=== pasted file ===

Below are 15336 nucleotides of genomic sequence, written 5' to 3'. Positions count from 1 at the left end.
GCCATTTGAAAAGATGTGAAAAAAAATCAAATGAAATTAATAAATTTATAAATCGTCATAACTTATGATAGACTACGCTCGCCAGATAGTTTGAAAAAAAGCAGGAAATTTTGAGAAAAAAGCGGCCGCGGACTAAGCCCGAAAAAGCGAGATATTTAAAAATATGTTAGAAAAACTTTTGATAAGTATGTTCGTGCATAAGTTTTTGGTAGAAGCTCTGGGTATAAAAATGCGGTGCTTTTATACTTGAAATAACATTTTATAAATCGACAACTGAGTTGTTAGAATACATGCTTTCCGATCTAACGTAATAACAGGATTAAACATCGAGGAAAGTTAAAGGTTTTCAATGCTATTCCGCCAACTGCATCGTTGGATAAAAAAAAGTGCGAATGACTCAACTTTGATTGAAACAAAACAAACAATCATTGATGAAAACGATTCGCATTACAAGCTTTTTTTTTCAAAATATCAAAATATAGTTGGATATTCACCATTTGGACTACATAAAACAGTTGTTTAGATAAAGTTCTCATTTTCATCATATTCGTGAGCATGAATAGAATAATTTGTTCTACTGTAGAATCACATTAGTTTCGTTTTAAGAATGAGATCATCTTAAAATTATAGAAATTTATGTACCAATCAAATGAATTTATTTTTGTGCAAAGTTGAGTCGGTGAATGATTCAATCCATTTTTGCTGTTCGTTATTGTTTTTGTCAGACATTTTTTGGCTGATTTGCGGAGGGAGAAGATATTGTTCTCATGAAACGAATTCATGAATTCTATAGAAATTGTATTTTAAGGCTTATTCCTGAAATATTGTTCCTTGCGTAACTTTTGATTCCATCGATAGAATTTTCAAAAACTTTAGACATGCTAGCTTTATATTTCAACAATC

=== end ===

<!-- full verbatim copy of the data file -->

Below are 15336 nucleotides of genomic sequence, written 5' to 3'. Positions count from 1 at the left end.
GCCATTTGAAAAGATGTGAAAAAAAATCAAATGAAATTAATAAATTTATAAATCGTCATAACTTATGATAGACTACGCTCGCCAGATAGTTTGAAAAAAAGCAGGAAATTTTGAGAAAAAAGCGGCCGCGGACTAAGCCCGAAAAAGCGAGATATTTAAAAATATGTTAGAAAAACTTTTGATAAGTATGTTCGTGCATAAGTTTTTGGTAGAAGCTCTGGGTATAAAAATGCGGTGCTTTTATACTTGAAATAACATTTTATAAATCGACAACTGAGTTGTTAGAATACATGCTTTCCGATCTAACGTAATAACAGGATTAAACATCGAGGAAAGTTAAAGGTTTTCAATGCTATTCCGCCAACTGCATCGTTGGATAAAAAAAAGTGCGAATGACTCAACTTTGATTGAAACAAAACAAACAATCATTGATGAAAACGATTCGCATTACAAGCTTTTTTTTTCAAAATATCAAAATATAGTTGGATATTCACCATTTGGACTACATAAAACAGTTGTTTAGATAAAGTTCTCATTTTCATCATATTCGTGAGCATGAATAGAATAATTTGTTCTACTGTAGAATCACATTAGTTTCGTTTTAAGAATGAGATCATCTTAAAATTATAGAAATTTATGTACCAATCAAATGAATTTATTTTTGTGCAAAGTTGAGTCGGTGAATGATTCAATCCATTTTTGCTGTTCGTTATTGTTTTTGTCAGACATTTTTTGGCTGATTTGCGGAGGGAGAAGATATTGTTCTCATGAAACGAATTCATGAATTCTATAGAAATTGTATTTTAAGGCTTATTCCTGAAATATTGTTCCTTGCGTAACTTTTGATTCCATCGATAGAATTTTCAAAAACTTTAGACATGCTAGCTTTATATTTCAACAATC